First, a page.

The end of the nineteenth century saw an upturn in the British and world economy. Growth in I. & R. Morley's sales created a turnover of £3.06 million from a workforce of 8364 employees, a considerable proportion of whom (3,950) still worked from home.

In Leicester, Corahs was a leading firm in the town.  The company employed 2500 factory workers in 1891, and reached a turnover of £598,000.  Production concentrated on the growing outerwear market for cardigans, jumpers and jackets.

The domination of the industry by I. & R. Morley ended in 1920 when Wolsey took the lead as the industry's biggest firm.  Two Leicester hosiery manufacturers, Robert Walker and Sons and W. Tyler, Sons & Co. merged together with Boswell Brown, a London-based merchant house selling to retailers.  With the purchase of spinning mills in the West Riding of Yorkshire, Wolsey became a vertically integrated company with the ability to receive materials into one division of the company and process goods through to the retailer.  Mergers in the British industry had been rare and the industry remained mainly composed of small firms.  In contrast, the merger of firms into single companies had been common in Germany and the US since the nineteenth century.  Size enabled companies to benefit from economies of scale, thereby allowing them to compete more effectively.

Corah's Advert

Corah's Advert

Financing new enterprise

New firms continued to crowd into the industry in boom periods.  Some employees, with their knowledge of the industry, set up independently.  A good example is John Hall, a foreman in a Hinckley knitting factory, who saved up £500 out of his £2 a week wage and borrowed £500 from a local bank in order to set up a factory in Stoke Golding, near Hinckley in 1882.  The company produced fine quality socks and continues today as H J Hall & Son.  By 1930, the foundation of small companies had increased the number of factories operating in the industry to 1,392.

Individuals with assets to act as a security found that banks were willing to lend money to them to start up a new business.  Banks in Leicester were more supportive of entrepreneurs than Nottingham banks and led to many new businesses being located in Leicester.  The low credit rating and greater risk associated with new firms often led to higher interest rates being charged and restrictions placed on loan amounts.  John Henry Bull of Nottingham founded his business in 1879 to produce a range of goods on circular machines.  The business survived until 1892 when Bull went bankrupt, attributing the bankruptcy to a lack of capital and borrowing at high interest rates.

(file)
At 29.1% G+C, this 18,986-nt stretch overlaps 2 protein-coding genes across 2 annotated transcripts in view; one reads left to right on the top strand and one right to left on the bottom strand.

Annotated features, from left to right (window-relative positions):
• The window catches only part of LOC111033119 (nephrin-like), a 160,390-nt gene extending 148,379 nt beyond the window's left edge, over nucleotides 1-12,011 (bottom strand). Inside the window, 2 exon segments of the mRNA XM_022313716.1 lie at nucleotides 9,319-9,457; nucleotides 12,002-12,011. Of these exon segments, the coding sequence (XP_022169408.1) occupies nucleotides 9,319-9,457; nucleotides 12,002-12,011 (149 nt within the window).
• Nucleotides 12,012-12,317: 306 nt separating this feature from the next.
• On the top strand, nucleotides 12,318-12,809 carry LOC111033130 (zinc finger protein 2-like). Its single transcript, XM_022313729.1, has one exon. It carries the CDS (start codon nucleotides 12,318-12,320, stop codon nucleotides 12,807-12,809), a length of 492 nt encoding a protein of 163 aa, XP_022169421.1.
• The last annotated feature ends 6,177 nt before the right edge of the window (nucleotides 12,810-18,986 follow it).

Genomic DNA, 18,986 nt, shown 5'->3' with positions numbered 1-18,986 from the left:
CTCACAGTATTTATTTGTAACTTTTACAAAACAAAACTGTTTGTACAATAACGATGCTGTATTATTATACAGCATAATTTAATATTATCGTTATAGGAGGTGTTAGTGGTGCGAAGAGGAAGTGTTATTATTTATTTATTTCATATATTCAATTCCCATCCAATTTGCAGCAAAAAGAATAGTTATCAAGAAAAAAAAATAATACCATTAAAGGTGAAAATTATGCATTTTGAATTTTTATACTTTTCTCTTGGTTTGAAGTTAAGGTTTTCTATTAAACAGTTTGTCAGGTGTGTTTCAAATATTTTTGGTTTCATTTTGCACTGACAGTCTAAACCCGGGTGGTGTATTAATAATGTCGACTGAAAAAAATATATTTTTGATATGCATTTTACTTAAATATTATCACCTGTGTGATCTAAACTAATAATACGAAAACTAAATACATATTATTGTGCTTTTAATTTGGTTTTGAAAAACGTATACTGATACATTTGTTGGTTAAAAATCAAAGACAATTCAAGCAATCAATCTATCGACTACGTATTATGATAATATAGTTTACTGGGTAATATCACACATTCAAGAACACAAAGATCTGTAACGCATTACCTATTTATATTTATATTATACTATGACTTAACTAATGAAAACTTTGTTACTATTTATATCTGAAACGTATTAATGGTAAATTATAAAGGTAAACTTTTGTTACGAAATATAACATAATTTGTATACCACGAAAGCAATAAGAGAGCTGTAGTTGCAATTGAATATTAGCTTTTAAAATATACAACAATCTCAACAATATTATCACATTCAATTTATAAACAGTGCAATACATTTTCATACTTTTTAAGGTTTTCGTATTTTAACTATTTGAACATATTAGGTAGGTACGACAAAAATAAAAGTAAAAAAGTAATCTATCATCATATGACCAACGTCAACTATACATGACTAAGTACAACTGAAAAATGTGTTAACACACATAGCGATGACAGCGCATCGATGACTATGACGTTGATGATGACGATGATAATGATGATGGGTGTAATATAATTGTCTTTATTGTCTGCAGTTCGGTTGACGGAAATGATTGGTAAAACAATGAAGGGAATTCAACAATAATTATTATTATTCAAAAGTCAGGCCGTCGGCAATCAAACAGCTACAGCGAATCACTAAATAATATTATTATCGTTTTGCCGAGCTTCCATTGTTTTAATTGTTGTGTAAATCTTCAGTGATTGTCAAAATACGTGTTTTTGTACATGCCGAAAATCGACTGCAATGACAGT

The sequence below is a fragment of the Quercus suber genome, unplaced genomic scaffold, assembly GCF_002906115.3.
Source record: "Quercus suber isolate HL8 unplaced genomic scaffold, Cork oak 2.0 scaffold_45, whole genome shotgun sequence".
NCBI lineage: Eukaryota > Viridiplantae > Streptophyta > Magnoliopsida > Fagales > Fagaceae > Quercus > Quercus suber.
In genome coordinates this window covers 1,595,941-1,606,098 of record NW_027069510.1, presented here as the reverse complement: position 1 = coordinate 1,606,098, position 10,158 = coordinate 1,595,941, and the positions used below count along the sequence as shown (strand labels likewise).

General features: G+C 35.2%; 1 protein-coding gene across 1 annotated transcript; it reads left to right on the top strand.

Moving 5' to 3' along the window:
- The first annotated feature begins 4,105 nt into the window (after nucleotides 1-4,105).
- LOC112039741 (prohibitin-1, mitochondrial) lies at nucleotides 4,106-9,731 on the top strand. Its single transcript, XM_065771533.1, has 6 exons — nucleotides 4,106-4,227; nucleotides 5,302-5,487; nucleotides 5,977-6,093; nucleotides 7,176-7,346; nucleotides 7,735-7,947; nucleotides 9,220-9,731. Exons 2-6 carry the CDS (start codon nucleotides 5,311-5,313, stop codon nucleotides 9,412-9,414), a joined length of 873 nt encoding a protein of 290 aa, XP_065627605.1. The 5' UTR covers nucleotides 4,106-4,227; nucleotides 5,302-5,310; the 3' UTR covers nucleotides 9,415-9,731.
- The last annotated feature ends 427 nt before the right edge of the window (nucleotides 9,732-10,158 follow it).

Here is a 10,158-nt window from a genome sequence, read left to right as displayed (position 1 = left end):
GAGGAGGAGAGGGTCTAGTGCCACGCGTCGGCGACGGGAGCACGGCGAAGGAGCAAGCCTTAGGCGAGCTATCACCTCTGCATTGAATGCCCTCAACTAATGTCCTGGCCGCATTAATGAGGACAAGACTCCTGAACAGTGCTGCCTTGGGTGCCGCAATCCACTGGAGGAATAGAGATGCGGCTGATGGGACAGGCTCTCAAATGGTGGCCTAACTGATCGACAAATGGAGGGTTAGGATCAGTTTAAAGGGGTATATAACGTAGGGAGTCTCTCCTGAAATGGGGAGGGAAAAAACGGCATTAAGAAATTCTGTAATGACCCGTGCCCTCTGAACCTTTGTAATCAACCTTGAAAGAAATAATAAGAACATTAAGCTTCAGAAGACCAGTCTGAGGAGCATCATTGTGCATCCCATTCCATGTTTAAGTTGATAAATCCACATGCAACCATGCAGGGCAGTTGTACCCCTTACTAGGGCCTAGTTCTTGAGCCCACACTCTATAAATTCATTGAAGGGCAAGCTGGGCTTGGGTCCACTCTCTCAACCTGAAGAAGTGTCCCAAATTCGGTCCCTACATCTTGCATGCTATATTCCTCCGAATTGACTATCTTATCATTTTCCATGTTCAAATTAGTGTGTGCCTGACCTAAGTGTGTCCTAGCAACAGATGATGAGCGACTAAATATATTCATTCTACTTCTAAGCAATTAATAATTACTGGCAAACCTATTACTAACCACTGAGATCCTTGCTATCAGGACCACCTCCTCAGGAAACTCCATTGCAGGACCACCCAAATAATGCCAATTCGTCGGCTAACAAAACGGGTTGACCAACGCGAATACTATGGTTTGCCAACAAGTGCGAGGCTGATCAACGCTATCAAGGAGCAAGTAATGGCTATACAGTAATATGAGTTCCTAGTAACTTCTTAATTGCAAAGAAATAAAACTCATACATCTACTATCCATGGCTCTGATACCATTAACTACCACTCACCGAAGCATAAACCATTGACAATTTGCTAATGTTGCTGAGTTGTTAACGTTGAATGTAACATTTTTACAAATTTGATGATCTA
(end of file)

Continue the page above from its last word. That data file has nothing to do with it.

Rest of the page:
Foreign entrepreneurs move in

In the 1920s and 1930 foreign enterprise came to Britain.  Howard Ford, a menswear retailer, started to import flesh-coloured stockings from the US in 1920.  These sold well and a factory was set up in Liverpool four years later.  With the brand name, 'British Bear Brand Luxury Stockings', the company soon became Britain's largest producer of stockings.  Kayser Bondor is another example of a company that built its business by importing affordable US stockings for the mass market.  A further wave of company arrivals occurred in the 1930s when Jewish families fled Nazi persecution in Germany.  The Djanogly Brothers moved to Mansfield, Noskwith (Charnos) to Ilkeston, H.Dessau & Co. to Nottingham, and Louis Goldsmith to Leicester.  British companies increasingly cut trade links with Nazi Germany and this further prompted the move to Britain.

The home of the knitting industry?

A major change occurred in the knitting industry during the twentieth century when the East Midlands ceased to be the automatic choice for the location of a factory.  The pull of the London fashion market reasserted itself, particularly in women's hosiery, between the wars.  The availability of workers and cheap redundant cotton mills in Lancashire saw the knitting industry expand there to employ 9,500 by 1935.  Companies arriving from Germany or principally involved with imports from overseas often did not have established links with the East Midlands and were able to set up where economic circumstances were favourable.  The location of the London warehouses encouraged companies to locate in the south east.  Pasold Brothers set up their factory in Langley, Buckinghamshire, Klinger was founded in Edmonton, and Ballito in St Albans.